Innovation can sometimes seem to be a rather woolly concept, so from a company that has excelled in this space, just what is necessary for successful innovation? Judge said that for Anvil, the focus lies with the developers understanding the ins and outs of what those implementing the tool would see. “The more the developers understand the user experience, the more innovative they become,” he commented.

Airborne Systems was a recipient of the International Trade award. The Welsh-based major manufacturing employer was recognised for its increasing overseas sales during the last three years, as well as exporting more than 50 per cent of turnover. The company, which specialises in the design, manufacture and support of military parachutes and aerial delivery equipment, has long been a go-to in its field. Its offerings are primarily developed initially for the UK’s Ministry of Defence, but also seeks to build on its international military customer base.

President and managing director Chris Rowe points to the impressive repeat business sales as an area of particular pride for the company. “Typically 80 per cent of sales for the same or similar products remain year-to-year. Our monthly reporting cycle includes measures of on-time delivery, value of overdues and quality.” He added that a fundamental principle of his business is that “we cannot get a premium price from our customers” unless it is a top performer.

The company has been growing steadily over the past nine years, with a compound annual growth rate of about eight per cent, which Rowe credits to a general improvement in its business processes, and a value-based operating strategy focused on three core value drivers – generating profitable new business, making steady improvement to its cost structure and providing real value to customers (and pricing products to reflect this value).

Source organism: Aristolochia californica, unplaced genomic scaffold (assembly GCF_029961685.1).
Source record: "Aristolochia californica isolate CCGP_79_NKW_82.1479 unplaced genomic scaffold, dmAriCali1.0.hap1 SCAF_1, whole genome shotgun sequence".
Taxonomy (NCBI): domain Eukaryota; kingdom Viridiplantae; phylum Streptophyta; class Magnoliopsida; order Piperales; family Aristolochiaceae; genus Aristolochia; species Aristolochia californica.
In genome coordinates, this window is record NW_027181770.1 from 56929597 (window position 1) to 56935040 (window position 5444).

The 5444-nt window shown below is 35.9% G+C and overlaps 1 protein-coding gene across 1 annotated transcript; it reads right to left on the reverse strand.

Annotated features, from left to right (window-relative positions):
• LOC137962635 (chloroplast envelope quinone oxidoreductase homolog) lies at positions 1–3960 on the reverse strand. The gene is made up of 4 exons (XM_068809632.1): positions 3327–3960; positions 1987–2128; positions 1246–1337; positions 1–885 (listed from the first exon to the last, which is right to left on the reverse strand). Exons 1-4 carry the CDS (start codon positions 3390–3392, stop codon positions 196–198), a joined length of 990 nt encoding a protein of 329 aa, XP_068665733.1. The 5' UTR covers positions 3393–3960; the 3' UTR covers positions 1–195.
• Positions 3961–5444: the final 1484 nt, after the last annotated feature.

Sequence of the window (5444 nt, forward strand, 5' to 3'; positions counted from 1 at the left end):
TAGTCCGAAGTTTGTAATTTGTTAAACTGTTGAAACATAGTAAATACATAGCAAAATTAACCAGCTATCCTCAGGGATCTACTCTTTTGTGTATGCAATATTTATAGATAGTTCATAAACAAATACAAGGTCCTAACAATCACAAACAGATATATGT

There’s also an important stability to the workforce – Rowe stated that Airborne has generations of families in the business, and among the 360 employees, over 20 per cent have worked for Airborne for over 15 years.

When considering the fruitfulness of long-term employees in a wider sense, Chris Pichon, chairman of Hertfordshire-based Enterprise Agency Wenta, is a great example. He collected the only lifetime achievement award – reflecting not just his role in promoting the growth of business enterprise, but doing so for nearly twenty years.

Pichon worked in HR for 18 years, before opting to start his own business. He came across Wenta during this process, and Pichon credits the company and CEO at the time, Ken Hards, as being “the only help we got”. 

“Ken mentored me in the early years too, and when I sold the business to my partner, Ken was on hand to advise me again in 1995 when I joined Wenta,” he explained.